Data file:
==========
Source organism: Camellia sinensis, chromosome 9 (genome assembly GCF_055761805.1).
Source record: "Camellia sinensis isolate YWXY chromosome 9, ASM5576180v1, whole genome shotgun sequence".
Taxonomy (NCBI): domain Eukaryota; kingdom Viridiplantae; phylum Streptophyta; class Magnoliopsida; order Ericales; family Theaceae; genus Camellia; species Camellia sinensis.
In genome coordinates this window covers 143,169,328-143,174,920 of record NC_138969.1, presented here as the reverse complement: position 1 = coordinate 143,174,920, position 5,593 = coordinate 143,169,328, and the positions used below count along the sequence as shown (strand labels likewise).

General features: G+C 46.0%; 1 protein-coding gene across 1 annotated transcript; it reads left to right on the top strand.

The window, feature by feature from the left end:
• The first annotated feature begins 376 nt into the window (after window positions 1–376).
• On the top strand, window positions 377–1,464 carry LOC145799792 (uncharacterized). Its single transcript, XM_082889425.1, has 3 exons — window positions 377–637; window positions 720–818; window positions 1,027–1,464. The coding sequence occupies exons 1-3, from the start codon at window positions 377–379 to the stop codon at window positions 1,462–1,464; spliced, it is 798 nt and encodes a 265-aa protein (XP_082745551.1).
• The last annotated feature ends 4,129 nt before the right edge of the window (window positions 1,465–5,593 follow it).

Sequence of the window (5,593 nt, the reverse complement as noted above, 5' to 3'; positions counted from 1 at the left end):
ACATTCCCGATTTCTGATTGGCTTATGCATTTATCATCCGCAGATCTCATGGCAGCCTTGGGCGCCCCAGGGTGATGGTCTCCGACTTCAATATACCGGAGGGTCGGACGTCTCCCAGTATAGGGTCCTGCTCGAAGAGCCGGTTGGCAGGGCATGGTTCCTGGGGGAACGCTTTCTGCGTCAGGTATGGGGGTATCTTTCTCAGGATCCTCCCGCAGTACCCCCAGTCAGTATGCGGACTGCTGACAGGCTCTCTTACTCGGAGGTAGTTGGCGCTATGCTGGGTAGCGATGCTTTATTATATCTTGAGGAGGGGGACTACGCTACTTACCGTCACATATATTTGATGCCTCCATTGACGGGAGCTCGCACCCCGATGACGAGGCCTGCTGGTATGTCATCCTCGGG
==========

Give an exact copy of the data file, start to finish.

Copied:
Source organism: Camellia sinensis, chromosome 9 (genome assembly GCF_055761805.1).
Source record: "Camellia sinensis isolate YWXY chromosome 9, ASM5576180v1, whole genome shotgun sequence".
Taxonomy (NCBI): domain Eukaryota; kingdom Viridiplantae; phylum Streptophyta; class Magnoliopsida; order Ericales; family Theaceae; genus Camellia; species Camellia sinensis.
In genome coordinates this window covers 143,169,328-143,174,920 of record NC_138969.1, presented here as the reverse complement: position 1 = coordinate 143,174,920, position 5,593 = coordinate 143,169,328, and the positions used below count along the sequence as shown (strand labels likewise).

General features: G+C 46.0%; 1 protein-coding gene across 1 annotated transcript; it reads left to right on the top strand.

The window, feature by feature from the left end:
• The first annotated feature begins 376 nt into the window (after window positions 1–376).
• On the top strand, window positions 377–1,464 carry LOC145799792 (uncharacterized). Its single transcript, XM_082889425.1, has 3 exons — window positions 377–637; window positions 720–818; window positions 1,027–1,464. The coding sequence occupies exons 1-3, from the start codon at window positions 377–379 to the stop codon at window positions 1,462–1,464; spliced, it is 798 nt and encodes a 265-aa protein (XP_082745551.1).
• The last annotated feature ends 4,129 nt before the right edge of the window (window positions 1,465–5,593 follow it).

Sequence of the window (5,593 nt, the reverse complement as noted above, 5' to 3'; positions counted from 1 at the left end):
ACATTCCCGATTTCTGATTGGCTTATGCATTTATCATCCGCAGATCTCATGGCAGCCTTGGGCGCCCCAGGGTGATGGTCTCCGACTTCAATATACCGGAGGGTCGGACGTCTCCCAGTATAGGGTCCTGCTCGAAGAGCCGGTTGGCAGGGCATGGTTCCTGGGGGAACGCTTTCTGCGTCAGGTATGGGGGTATCTTTCTCAGGATCCTCCCGCAGTACCCCCAGTCAGTATGCGGACTGCTGACAGGCTCTCTTACTCGGAGGTAGTTGGCGCTATGCTGGGTAGCGATGCTTTATTATATCTTGAGGAGGGGGACTACGCTACTTACCGTCACATATATTTGATGCCTCCATTGACGGGAGCTCGCACCCCGATGACGAGGCCTGCTGGTATGTCATCCTCGGG